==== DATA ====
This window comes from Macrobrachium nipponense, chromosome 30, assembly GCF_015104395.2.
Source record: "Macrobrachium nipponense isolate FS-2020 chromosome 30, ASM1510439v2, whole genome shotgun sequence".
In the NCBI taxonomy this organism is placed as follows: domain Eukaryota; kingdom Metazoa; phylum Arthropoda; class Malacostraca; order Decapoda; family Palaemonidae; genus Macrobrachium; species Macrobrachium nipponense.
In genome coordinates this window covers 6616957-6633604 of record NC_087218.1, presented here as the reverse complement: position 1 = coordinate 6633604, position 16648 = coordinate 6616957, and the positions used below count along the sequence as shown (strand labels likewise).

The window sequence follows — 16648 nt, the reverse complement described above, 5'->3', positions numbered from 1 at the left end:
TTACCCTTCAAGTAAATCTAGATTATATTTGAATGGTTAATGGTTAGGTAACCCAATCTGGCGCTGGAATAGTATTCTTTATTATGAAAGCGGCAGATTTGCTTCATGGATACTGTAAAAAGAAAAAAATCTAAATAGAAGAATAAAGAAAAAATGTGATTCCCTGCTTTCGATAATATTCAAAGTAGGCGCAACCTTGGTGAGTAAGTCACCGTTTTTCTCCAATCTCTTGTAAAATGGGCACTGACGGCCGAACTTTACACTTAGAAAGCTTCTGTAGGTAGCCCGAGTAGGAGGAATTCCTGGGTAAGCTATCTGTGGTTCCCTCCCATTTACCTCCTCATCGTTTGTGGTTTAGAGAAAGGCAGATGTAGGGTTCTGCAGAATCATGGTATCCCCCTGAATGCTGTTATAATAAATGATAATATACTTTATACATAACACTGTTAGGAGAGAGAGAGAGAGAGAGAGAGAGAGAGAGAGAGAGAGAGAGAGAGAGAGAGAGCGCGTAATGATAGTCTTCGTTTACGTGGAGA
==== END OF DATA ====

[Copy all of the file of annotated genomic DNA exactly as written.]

This window comes from Macrobrachium nipponense, chromosome 30, assembly GCF_015104395.2.
Source record: "Macrobrachium nipponense isolate FS-2020 chromosome 30, ASM1510439v2, whole genome shotgun sequence".
In the NCBI taxonomy this organism is placed as follows: domain Eukaryota; kingdom Metazoa; phylum Arthropoda; class Malacostraca; order Decapoda; family Palaemonidae; genus Macrobrachium; species Macrobrachium nipponense.
In genome coordinates this window covers 6616957-6633604 of record NC_087218.1, presented here as the reverse complement: position 1 = coordinate 6633604, position 16648 = coordinate 6616957, and the positions used below count along the sequence as shown (strand labels likewise).

The window sequence follows — 16648 nt, the reverse complement described above, 5'->3', positions numbered from 1 at the left end:
TTACCCTTCAAGTAAATCTAGATTATATTTGAATGGTTAATGGTTAGGTAACCCAATCTGGCGCTGGAATAGTATTCTTTATTATGAAAGCGGCAGATTTGCTTCATGGATACTGTAAAAAGAAAAAAATCTAAATAGAAGAATAAAGAAAAAATGTGATTCCCTGCTTTCGATAATATTCAAAGTAGGCGCAACCTTGGTGAGTAAGTCACCGTTTTTCTCCAATCTCTTGTAAAATGGGCACTGACGGCCGAACTTTACACTTAGAAAGCTTCTGTAGGTAGCCCGAGTAGGAGGAATTCCTGGGTAAGCTATCTGTGGTTCCCTCCCATTTACCTCCTCATCGTTTGTGGTTTAGAGAAAGGCAGATGTAGGGTTCTGCAGAATCATGGTATCCCCCTGAATGCTGTTATAATAAATGATAATATACTTTATACATAACACTGTTAGGAGAGAGAGAGAGAGAGAGAGAGAGAGAGAGAGAGAGAGAGAGAGAGAGAGAGAGCGCGTAATGATAGTCTTCGTTTACGTGGAGA